E-learning MBA Master Degree online from distance
- Economics for Business and Management - Microeconomics
- Economics for Business and Management - Microeconomics
- Marketing Management - Strategic Marketing Planning
- Financial Management - Financial Accounting
- Strategic Management - Strategy and Competitive Advantage
- Economics for Business and Management - Macroeconomics
- General Management - Core Management Competencies
- The Art of Effective Business Negotiation
Fixed Assets And Depreciation - Other Expenses And Net Income
TEACHER: Hi, Student. In this Module we first discuss accounting for fixed assets and intangible assets, and later on we will describe the treatment of other expenses and net income.
Fixed Assets And Depreciation
First things being first, let’s begin by discussing accounting for fixed assets and intangible assets and the related charges for depreciation, depletion and amortization.
Acquisition Of Fixed Assets
STUDENT: Good, but why don’t you give me a specific definition of "fixed" assets to begin with?
TEACHER: A fixed asset is an asset that is expected to provide service for more than one year, usually for several years. A tangible asset is one that has physical substance, such as a building or a machine, as contrasted with stocks, bonds, patent rights or other intangibles. Although long-lived assets can actually be either tangible or intangible, when the term "fixed assets" is used without qualification, the reference usually is to tangible assets, and more specifically to property, plant, and equipment.
When an expenditure is recorded as a fixed asset, rather than as an expense, it is said to be capitalized. Student, I urge to remember the term "capitalize", because it is used a lot in finance and accounting. The question of whether an expenditure should be "expensed" or "capitalized" is a very common matter of discussion.
Items Included in Cost
STUDENT: How is the cost of a fixed asset determined?
TEACHER: As is the case with any productive asset, the cost of a fixed asset is the amount expended to make the asset ready to use. In many cases this amount can be determined easily; for example, the cost of an office desk purchased for cash is simply the amount of cash paid.
But other cases, the problem is more complicated. The cost of a parcel of land includes the purchase price, broker's commission, legal fees, making the land ready for its intended use; the cost of some of these items may be difficult to ascertain.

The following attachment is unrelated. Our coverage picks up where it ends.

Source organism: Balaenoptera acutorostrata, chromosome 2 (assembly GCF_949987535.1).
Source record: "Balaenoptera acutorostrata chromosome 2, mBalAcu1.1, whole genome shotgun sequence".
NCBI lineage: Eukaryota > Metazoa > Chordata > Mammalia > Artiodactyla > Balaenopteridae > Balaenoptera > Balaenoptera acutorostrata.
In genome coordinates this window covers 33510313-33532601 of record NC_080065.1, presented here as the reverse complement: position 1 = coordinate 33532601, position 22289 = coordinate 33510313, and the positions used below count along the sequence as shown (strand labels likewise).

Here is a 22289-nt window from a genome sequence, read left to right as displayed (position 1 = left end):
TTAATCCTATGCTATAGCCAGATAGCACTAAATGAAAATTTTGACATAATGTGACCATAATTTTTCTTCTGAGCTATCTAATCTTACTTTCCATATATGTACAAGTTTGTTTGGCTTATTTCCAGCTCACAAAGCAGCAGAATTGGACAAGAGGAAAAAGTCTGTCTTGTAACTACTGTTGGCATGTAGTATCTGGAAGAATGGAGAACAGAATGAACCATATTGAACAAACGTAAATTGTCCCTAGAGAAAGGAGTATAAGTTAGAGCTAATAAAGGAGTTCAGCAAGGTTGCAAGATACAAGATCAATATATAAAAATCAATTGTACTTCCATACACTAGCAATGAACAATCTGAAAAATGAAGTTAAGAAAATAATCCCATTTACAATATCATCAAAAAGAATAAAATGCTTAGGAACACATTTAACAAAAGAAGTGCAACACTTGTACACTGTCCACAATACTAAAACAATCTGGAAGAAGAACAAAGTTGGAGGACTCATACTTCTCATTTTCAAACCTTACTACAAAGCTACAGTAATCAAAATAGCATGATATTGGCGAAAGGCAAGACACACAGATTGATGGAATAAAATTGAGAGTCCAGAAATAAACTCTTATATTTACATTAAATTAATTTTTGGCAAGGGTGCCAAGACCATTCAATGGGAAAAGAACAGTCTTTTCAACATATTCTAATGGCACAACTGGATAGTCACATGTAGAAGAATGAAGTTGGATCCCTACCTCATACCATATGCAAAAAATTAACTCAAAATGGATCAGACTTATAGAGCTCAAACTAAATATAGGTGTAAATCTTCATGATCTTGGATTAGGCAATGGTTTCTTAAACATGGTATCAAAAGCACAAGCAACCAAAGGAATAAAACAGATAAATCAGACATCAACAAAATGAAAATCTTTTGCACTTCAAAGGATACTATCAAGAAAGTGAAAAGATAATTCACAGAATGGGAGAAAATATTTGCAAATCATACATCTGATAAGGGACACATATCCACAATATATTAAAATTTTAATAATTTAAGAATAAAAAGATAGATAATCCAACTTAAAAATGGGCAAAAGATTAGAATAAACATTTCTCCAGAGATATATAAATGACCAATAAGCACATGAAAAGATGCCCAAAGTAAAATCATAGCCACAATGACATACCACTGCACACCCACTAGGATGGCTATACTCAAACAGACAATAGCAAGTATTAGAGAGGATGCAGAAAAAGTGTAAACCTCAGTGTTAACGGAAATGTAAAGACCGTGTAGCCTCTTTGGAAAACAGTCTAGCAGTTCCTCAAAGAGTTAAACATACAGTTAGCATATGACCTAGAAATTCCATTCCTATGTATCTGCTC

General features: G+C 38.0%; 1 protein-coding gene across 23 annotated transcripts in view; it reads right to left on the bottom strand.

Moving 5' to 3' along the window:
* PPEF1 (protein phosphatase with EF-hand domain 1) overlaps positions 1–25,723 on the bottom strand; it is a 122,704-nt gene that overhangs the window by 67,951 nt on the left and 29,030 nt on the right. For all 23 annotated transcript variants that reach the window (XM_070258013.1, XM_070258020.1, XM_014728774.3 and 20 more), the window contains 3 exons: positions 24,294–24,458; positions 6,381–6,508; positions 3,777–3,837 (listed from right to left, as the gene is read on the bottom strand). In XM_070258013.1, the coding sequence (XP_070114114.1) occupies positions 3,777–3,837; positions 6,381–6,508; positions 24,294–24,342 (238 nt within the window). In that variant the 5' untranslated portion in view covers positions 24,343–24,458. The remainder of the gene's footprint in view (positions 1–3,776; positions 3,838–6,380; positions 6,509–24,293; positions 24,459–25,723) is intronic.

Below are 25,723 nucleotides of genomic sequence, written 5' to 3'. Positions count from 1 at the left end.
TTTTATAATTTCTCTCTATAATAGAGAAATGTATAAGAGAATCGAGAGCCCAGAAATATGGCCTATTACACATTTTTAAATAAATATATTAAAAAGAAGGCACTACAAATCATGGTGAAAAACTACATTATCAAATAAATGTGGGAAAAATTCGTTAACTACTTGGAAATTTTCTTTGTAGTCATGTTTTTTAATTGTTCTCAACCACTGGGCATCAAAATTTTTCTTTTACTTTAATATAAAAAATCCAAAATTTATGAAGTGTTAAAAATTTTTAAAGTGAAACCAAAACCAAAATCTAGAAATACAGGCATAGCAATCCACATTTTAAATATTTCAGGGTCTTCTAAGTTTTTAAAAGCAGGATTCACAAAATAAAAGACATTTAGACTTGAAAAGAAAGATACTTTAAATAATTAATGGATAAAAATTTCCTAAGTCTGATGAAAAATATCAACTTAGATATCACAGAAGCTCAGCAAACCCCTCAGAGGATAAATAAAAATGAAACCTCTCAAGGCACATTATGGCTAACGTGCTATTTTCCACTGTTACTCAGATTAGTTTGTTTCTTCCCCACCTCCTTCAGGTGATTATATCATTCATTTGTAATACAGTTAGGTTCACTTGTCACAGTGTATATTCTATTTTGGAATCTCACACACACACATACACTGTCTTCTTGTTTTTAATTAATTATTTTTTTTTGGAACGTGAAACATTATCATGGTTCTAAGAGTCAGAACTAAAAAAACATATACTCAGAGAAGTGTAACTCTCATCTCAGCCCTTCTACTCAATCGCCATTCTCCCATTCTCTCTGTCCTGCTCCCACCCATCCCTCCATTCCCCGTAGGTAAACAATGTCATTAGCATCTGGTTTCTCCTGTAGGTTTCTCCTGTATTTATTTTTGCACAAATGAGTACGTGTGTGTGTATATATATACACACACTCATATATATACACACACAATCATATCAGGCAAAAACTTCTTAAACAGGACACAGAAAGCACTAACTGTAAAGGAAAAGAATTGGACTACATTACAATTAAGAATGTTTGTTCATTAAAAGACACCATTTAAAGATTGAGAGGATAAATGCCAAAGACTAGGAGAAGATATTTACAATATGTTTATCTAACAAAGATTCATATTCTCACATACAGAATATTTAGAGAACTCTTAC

The cost of machinery includes the purchase price, sales tax, transportation costs to where the machinery is to be used, and installation costs.
STUDENT: You mean that all these extra expenses MUST be capitalized?
TEACHER: No. Many companies do not capitalize the costs incurred to make the asset ready to provide service.
STUDENT: You mean they capitalize only the purchase price. Why?
TEACHER: Depends. They may do this both because it is simpler or for tax reasons: to show less profit in the current period or to minimize property taxes.
STUDENT: And what if a fixed asset is not purchased but "home made" by the company?
TEACHER: When a company constructs a machine or a building with its own personnel, the amount to be capitalized includes all the costs incurred in construction, including the material, the labor, and a fair share of the indirect costs incurred in the company. This concept is somewhat elastic. In the case of software, some years ago the custom was to capitalize acquired software "packages" and expense in-house made software. Lately most companies capitalize the full development costs.
Maintenance and Improvements. Repair and maintenance costs are ordinarily expenses of the accounting period in which the work is done; they are not added to the cost of the asset.
On the other hand, improvements are usually capitalized.
Replacements. Replacements may be either assets or expenses, depending on how the asset unit is defined. The replacement of an entire asset results in the writing off of the old asset and the booking of the new. The replacement of a component part of an asset is maintenance expense.